Confidence is the key word in Angola's general elections slated for Wednesday, 24 August. The presence of observers is of fundamental importance for the acceptance of the election results.
2000 national and international observers have been accredited to follow the elections. Among the foreign delegations is a 29 member mission from the Community of Portuguese Speaking Countries (CPLP), headed by the former president of the Republic of Cape Verde, Jorge Carlos Fonseca.
"The CPLP does its job, that is, with the number of observers, taking into account the size of the country, the relative importance of the provinces, the constituencies, We will focus on the province of Luanda, Bengo, Cuanza Norte and Cuanza Sul", Fonseca told our correspondent João Peseiro Monteiro.
"Taking into account that Luanda, for example, has close to four million voters, a third of the voters, with samples from Bengo, Cuanza Norte and Cuanza Sul, I believe that it can give a relatively positive, objective view of what happens in the electoral process." the ex leader of Cape Verde said.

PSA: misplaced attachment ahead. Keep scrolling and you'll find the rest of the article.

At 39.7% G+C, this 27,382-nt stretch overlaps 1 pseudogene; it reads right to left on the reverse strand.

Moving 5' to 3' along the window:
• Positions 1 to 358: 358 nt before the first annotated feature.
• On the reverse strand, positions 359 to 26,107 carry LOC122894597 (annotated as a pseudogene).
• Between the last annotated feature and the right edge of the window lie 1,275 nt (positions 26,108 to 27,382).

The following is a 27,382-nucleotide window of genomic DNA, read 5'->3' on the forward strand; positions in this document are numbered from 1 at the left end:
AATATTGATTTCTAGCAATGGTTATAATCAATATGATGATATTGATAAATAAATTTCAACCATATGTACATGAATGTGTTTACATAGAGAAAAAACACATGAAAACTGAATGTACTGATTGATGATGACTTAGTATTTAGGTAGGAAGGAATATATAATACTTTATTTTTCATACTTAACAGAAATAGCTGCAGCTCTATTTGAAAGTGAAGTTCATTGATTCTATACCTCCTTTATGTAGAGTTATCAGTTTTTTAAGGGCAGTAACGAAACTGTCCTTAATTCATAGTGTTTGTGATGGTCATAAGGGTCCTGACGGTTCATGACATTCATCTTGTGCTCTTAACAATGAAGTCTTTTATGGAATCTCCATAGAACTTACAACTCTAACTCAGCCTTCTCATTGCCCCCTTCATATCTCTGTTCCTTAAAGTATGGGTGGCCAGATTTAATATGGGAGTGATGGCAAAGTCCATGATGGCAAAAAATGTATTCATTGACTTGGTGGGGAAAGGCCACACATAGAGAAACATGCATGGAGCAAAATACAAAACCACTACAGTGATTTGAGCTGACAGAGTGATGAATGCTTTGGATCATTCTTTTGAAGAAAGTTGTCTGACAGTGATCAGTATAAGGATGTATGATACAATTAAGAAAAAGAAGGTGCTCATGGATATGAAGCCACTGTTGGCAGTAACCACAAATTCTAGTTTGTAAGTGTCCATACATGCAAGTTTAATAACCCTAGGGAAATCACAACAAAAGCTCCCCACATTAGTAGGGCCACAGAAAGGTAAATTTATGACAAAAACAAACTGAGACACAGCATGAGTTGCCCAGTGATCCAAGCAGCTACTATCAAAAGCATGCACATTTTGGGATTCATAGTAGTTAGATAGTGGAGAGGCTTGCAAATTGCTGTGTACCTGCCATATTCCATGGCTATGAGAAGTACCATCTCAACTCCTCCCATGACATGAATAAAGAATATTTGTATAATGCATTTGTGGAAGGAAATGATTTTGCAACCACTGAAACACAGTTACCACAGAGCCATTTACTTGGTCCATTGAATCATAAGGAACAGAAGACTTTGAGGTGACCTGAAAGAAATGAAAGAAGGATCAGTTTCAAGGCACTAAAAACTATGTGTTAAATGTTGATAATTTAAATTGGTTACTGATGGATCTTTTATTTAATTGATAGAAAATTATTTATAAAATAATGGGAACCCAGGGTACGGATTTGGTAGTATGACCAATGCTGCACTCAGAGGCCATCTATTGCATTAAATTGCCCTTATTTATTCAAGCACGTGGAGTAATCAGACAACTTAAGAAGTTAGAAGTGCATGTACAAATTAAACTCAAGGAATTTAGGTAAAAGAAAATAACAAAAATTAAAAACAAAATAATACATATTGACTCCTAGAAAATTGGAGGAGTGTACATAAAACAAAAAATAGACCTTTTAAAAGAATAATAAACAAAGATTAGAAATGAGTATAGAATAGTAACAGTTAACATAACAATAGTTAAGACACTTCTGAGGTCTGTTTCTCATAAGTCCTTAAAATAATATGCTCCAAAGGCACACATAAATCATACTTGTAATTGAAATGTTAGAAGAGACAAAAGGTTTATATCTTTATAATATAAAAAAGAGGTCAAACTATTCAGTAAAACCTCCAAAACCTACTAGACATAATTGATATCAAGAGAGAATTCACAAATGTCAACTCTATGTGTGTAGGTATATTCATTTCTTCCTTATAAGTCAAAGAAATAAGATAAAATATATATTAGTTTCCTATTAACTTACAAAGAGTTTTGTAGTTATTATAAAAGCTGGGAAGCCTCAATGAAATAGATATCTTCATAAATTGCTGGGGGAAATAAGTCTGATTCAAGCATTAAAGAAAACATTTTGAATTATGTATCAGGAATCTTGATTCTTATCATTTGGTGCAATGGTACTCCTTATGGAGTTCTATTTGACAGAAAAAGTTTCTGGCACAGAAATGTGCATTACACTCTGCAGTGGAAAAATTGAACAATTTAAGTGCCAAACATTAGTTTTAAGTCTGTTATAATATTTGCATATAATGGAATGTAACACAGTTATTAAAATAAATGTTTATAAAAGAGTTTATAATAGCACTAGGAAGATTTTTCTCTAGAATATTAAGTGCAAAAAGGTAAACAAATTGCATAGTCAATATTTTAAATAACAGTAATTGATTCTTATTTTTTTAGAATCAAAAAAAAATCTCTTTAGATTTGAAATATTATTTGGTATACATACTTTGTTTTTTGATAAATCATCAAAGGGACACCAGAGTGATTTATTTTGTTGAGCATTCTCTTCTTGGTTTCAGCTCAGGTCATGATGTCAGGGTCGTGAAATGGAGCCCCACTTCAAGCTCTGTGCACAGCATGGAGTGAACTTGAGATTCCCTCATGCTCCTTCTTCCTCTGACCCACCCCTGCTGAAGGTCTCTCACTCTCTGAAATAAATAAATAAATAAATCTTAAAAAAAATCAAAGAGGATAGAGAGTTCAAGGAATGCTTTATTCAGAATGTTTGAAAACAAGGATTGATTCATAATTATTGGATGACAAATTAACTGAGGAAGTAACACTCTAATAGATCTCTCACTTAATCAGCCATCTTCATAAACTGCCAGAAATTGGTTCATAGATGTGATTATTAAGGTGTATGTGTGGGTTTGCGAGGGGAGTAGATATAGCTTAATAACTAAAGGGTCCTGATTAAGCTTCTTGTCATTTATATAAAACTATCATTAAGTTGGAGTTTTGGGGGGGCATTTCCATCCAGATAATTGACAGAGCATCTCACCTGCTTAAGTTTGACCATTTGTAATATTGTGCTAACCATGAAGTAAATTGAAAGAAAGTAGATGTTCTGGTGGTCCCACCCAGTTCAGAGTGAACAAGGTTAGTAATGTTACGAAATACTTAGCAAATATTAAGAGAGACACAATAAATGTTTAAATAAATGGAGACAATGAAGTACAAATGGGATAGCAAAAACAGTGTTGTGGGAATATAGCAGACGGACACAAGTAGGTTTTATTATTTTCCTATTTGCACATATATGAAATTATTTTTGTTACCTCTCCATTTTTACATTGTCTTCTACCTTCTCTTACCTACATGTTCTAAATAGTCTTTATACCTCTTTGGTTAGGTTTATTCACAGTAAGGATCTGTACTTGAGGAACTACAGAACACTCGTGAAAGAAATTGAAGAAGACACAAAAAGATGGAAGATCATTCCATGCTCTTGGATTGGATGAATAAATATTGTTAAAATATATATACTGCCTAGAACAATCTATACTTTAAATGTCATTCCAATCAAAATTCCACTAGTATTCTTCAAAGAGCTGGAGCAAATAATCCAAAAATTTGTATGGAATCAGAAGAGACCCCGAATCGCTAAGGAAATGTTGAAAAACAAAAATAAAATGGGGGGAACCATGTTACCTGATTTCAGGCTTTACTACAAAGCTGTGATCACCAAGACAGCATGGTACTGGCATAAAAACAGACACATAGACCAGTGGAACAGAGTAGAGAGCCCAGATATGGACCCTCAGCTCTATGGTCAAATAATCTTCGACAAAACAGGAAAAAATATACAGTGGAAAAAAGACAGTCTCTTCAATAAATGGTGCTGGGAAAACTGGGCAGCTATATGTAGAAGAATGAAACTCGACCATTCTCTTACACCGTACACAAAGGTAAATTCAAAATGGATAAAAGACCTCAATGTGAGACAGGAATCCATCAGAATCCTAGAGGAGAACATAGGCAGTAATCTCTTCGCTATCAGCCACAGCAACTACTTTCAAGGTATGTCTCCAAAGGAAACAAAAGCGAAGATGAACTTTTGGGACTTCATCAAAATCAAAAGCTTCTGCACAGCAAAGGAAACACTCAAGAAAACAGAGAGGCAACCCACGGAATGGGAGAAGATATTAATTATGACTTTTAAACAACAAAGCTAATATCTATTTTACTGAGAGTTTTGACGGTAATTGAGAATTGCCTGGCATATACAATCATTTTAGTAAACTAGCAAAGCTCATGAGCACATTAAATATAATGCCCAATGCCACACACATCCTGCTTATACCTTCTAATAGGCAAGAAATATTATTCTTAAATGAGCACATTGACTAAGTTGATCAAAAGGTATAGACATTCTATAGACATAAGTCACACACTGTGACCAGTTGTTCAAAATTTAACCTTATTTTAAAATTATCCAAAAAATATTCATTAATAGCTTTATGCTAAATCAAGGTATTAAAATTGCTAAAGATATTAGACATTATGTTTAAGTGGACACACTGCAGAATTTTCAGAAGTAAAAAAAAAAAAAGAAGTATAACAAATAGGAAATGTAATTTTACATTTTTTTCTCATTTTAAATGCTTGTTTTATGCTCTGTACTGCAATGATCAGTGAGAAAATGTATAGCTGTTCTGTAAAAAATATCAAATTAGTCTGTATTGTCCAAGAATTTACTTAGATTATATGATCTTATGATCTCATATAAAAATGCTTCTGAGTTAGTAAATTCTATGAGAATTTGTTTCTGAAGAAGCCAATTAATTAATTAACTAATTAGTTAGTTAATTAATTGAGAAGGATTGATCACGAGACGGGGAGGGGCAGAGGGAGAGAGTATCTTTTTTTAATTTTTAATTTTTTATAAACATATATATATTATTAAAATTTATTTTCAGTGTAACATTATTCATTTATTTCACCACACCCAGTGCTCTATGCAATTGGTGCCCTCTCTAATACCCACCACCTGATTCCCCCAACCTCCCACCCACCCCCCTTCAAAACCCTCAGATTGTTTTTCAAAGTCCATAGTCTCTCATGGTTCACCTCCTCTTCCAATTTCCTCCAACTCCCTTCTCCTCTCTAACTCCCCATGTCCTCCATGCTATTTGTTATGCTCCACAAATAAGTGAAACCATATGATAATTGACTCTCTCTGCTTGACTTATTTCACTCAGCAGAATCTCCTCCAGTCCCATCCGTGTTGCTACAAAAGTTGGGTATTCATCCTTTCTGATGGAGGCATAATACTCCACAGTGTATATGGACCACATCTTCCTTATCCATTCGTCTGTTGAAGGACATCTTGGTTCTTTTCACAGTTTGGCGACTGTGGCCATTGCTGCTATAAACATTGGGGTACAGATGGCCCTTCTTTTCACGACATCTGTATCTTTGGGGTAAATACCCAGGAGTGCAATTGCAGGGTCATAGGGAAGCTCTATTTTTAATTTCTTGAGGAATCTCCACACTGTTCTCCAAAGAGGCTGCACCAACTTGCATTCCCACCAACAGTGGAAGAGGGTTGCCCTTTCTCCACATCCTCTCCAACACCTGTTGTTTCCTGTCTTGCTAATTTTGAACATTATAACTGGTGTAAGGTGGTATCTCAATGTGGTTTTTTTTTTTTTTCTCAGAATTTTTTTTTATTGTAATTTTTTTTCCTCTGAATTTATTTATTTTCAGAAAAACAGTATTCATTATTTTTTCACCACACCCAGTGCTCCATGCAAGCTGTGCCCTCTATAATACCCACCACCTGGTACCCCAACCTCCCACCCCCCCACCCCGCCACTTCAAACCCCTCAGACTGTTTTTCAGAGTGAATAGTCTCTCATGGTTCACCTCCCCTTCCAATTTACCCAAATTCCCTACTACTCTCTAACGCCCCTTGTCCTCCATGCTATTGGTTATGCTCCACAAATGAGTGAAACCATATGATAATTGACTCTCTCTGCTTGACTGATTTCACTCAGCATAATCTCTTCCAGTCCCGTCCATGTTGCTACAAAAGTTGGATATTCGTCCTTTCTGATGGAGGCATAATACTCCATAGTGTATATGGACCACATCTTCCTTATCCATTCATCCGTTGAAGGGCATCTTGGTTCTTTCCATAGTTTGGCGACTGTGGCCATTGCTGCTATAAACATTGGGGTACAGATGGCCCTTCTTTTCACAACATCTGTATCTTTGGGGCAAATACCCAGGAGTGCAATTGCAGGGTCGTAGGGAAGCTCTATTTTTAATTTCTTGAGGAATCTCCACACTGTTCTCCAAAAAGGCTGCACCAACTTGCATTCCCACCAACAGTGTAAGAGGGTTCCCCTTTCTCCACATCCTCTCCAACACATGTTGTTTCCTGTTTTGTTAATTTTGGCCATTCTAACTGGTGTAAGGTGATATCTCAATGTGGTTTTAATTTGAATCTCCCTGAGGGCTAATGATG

The European Union has two experts on ground for a longer mission than that of the CPLP, as they follow the process up to the possible challenge actions in the courts. Their report is never made public.
There are also national observers. In relation to other elections, Luís Jimbo from the Angolan Electoral Observatory explained that they have less support, but the accreditation was faster and they had more time for training. At the same time, several citizens are organizing themselves to verify if the results announced in Luanda, correspond to the notices posted in each polling station.
"The citizen have lost confidence in the organs of the CNE [National Electoral Commission] and they are using any means to gain confidence in the electoral result", says Jimbo. "Because there is a very low level of trust in the institutions, the citizens and especially the youth, who are about 50 percent of our voters, are creating this environment and this effort to believe in the process with something more than the official results." he stressed.
Euronews correspondent João Peseiro Monteiro reports that besides the CPLP and European experts, the African Union, the Southern African Development Community or the Carter Center of the United States are some of the bodies that are in Angola to observe the electoral process.
The elections are expected to be the closest election since the country first allowed a multi-party vote in 1992. More than 14 million Angolans are eligible to vote and will elect the president and 220 members of parliament simultaneously, with a single mark on the ballot paper.